Article by Chloe Michel
Work life balance is something that eludes most of us throughout our thirties and forties, while we’re often juggling a young family, work and a bustling household. It’s tricky to take a step back and find the breathing space to seek out a career that’s rewarding, as well as allowing time for ourselves, to pursue a hobby or indulge our wanderlust. As family situations change, we often feel ready for a new challenge and yearn to move away from the 9 to 5. One interesting option is to become a live-in carer looking after the elderly in their own home. Not only is this a unique, extremely rewarding and flexible choice, it’s one where life experience is a virtue, rather than something that counts against you.
Live-in homecare is a long-established, little-known but increasingly popular alternative to residential care, which involves living in a person’s home providing 24/7 care and companionship. Assignments vary in length depending on client needs.
Live in carer role works well for those who want to combine with travel
The role often works well for people who are interested in combining caring with seeing family or travelling. Jane Montana (55) was the first person to set up a B&B in a Mongolian yurt, worked in fashion in London, is a Cordon Bleu cook, ran her own vegetarian café, trained in woodland management, is an accomplished garden designer and has studied inter-faith ministry. Now she has found true job satisfaction: she has been working as a live-in carer for five years and believes she has found a role that fits in perfectly with her energy and enthusiasm for care. Jane combines this with a passion for travelling – jetting off to countries like New Zealand, Mongolia and Nepal between assignments. Jane says: “All my clients have been fantastic. One of the joys of this job is the variety and the travelling.”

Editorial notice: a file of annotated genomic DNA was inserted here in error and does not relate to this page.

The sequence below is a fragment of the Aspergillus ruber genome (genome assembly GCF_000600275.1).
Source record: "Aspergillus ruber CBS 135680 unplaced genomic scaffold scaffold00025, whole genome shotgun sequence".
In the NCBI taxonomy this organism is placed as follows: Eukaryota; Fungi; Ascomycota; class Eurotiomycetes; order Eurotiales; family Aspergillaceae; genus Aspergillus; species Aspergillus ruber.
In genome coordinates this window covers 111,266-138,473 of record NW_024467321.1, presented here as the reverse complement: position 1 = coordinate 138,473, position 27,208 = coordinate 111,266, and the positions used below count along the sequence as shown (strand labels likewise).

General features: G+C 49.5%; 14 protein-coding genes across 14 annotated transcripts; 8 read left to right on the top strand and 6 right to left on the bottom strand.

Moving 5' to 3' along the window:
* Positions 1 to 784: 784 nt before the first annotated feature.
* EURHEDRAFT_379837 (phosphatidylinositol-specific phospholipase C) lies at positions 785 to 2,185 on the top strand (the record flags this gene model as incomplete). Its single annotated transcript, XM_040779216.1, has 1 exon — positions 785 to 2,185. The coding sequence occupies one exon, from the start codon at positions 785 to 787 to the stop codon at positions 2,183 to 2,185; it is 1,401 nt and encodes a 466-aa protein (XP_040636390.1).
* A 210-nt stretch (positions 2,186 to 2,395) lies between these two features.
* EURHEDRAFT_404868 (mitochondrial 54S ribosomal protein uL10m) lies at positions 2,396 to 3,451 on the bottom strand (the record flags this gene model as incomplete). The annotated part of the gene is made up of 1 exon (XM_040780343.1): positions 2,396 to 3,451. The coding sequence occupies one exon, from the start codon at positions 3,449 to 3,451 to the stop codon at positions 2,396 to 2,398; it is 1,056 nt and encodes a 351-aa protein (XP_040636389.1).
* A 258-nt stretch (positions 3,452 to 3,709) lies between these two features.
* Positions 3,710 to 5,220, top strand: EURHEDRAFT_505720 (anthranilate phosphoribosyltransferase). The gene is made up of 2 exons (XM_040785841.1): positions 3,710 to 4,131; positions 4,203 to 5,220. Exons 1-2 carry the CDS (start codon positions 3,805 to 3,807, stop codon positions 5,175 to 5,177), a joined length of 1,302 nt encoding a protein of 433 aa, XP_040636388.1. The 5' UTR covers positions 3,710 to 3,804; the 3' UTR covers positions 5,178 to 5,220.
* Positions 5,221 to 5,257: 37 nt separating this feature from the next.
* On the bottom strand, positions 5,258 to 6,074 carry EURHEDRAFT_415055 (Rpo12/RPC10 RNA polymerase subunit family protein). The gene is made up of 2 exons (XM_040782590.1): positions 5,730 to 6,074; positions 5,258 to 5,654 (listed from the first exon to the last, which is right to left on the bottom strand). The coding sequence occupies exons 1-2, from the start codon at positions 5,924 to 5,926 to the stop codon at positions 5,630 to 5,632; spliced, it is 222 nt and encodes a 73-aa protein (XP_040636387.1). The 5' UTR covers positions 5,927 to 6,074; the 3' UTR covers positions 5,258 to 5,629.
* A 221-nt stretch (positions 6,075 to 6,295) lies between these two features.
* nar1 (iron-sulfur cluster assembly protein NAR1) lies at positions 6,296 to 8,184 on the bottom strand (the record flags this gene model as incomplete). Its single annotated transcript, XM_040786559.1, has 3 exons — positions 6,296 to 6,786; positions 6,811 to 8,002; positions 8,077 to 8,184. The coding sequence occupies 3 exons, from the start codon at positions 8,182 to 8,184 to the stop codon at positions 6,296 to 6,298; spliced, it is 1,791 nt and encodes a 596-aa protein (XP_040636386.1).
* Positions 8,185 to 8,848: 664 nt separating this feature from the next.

You have to be a highly dedicated, compassionate person; someone with a special balance of resilience and reliability, combined with sociability, good humour and common sense. Carers provide essential assistance with washing, dressing, preparing meals, medication and housekeeping, as well as providing vital companionship; someone to talk and laugh with can make a world of difference. Previous experience is not always required, but some carers or nurses are also trained to cope with particular conditions such as dementia, Parkinson’s, stroke, MS or palliative care. Carers receive good rates of pay, ongoing professional development and board and lodging.
South African born Jenny Gaynham (72) previously worked in hospitality and turned to live-in homecare as a career 26 years ago when her family left home for the UK. She followed them and now balances her year with trips back to her home town of Hermanus on the Western Cape during the winter months. Jenny says that it’s the people who keep her motivated and passionate about the job: “Gorgeous people, the ancient Brits, I love them to bits! They are so interesting and interested. If you can just make someone’s day happy for a while – taking them out for fish and chips or to the garden centre – it makes it so worthwhile.”
Interested in finding out more? The Live-in Homecare Information Hub has been set up especially to raise awareness of live-in homecare. More about caring as a career can be found here: http://stayinmyhome.co.uk/caring-as-a-career/
Jane and Jenny work with Consultus Care and Nursing which is a founding member of The Live-in Homecare Information Hub.